Thursday, October 04, 2018

Film Review: The Road to Edmond

Whenever a novel, movie, or TV show sets out to tell a story related to faith, these works tend to fall into one of two categories.

The first category is the one that is very up front with the audience about what it wants to do. This tends to include explicit dialogue where two or more characters have a bald theological discussion, usually with a lot of insider language involved. Sometimes the story justifies this by one of the people happening to have a seminary background (think Mack in The Shack), or they just luck into it because the writers just want them to say certain things (pretty much all the main characters in Left Behind). Whatever faith-related point the people in charge want to make is usually at the expense of the story, and the result is an inferior and pedantic piece of art.

The second category allows the story to lead the way, where the spiritual side of things becomes more embodied in what the characters do. The recent Martin Scorsese film Silence, as well as the classic book on which it is based by Shusaku Endo, is an example of this. Yes, the main characters are Jesuit priests, but the messages both versions explore are presented in such a way that they don't clock the viewer or reader over the head. There is no point in a film like this where the priests sit down and basically say, "Here's what you the person watching or reading this should take away from what we're doing."

I went into viewing The Road to Edmond with some degree of hope that it would be more like the second category than the first. I cannot say that it succeeded. I can't even say that it lived up to being the type of film it presents itself as. But I can say that it has its moments despite itself.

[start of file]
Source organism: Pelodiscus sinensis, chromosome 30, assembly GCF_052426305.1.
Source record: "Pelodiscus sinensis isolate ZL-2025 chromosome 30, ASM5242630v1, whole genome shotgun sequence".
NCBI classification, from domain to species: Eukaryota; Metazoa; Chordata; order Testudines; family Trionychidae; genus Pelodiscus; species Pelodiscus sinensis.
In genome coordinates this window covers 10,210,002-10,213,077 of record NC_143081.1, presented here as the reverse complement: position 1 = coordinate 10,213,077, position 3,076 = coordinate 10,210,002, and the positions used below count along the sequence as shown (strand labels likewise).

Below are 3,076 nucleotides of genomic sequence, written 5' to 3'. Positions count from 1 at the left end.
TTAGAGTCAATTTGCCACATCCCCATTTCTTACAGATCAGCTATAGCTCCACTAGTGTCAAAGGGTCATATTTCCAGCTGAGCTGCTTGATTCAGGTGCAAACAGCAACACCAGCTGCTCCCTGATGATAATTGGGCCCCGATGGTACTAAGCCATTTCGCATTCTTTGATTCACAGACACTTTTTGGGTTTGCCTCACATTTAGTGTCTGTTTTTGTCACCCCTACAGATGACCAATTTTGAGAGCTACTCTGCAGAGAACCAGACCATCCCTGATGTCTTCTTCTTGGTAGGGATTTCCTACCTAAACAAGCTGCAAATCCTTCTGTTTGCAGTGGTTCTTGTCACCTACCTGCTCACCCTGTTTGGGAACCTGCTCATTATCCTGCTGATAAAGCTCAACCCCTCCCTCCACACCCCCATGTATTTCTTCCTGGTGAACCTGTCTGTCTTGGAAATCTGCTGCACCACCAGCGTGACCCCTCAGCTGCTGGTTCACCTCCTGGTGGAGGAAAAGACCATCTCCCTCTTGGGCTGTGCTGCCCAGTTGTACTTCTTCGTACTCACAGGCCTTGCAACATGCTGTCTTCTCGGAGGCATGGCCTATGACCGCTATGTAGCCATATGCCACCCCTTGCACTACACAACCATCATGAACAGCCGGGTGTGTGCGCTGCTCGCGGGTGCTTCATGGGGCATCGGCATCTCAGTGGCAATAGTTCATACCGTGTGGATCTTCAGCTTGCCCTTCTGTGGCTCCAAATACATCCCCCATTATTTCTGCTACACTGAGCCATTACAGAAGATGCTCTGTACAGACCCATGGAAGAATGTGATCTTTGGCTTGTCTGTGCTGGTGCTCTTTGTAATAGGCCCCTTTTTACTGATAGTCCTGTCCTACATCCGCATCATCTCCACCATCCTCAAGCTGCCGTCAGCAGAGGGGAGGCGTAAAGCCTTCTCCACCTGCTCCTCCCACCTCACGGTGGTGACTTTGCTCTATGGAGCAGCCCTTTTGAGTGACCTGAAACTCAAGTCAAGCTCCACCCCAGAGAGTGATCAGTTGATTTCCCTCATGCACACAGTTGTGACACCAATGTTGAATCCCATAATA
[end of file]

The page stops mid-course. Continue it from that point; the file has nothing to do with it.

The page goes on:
We first meet Cleo (Nathaniel Welch), a youth pastor in an evangelical church who is informed right at the start (via email!) that the governing board is giving him a two-week leave of absence due to a yet-to-be-revealed misstep. Within 30 seconds of receiving this notification, he's off on a bike trip with a backpack, sleeping bag, and fishing pole.

Unfortunately for Cleo, this ride is curtailed when he stops to rest at a country store and his bike is run over by a beaten up white van driven by Larry (Tripp Fuller, a co-writer of the story and familiar to some as a podcaster and author on themes related to progressive Christianity). Larry basically embodies most characters that Jack Black played in his younger years: an untethered schlub who speaks with a stoner drawl, the perfect foil for more straight-laced serious Cleo. Larry doesn't exactly apologize for running over Cleo's bike, but he does offer him a ride. It takes Cleo only a moment to get over his indignation about this series of events: he climbs into "White Lightning," and our plot is set. All of this, by the way, happens within the first 10-15 minutes of the movie.

Both men's stories begin to leak out in small portions as they ride along: the root cause for Cleo's suspension is a doctrinal issue that also has real consequences for someone under his pastoral care, while Larry is on a quest to the city of Edmond to make peace with a family issue. Each man's story gets a particular treatment, and I think that this is where the trip the film wants us to take hits a rocky road.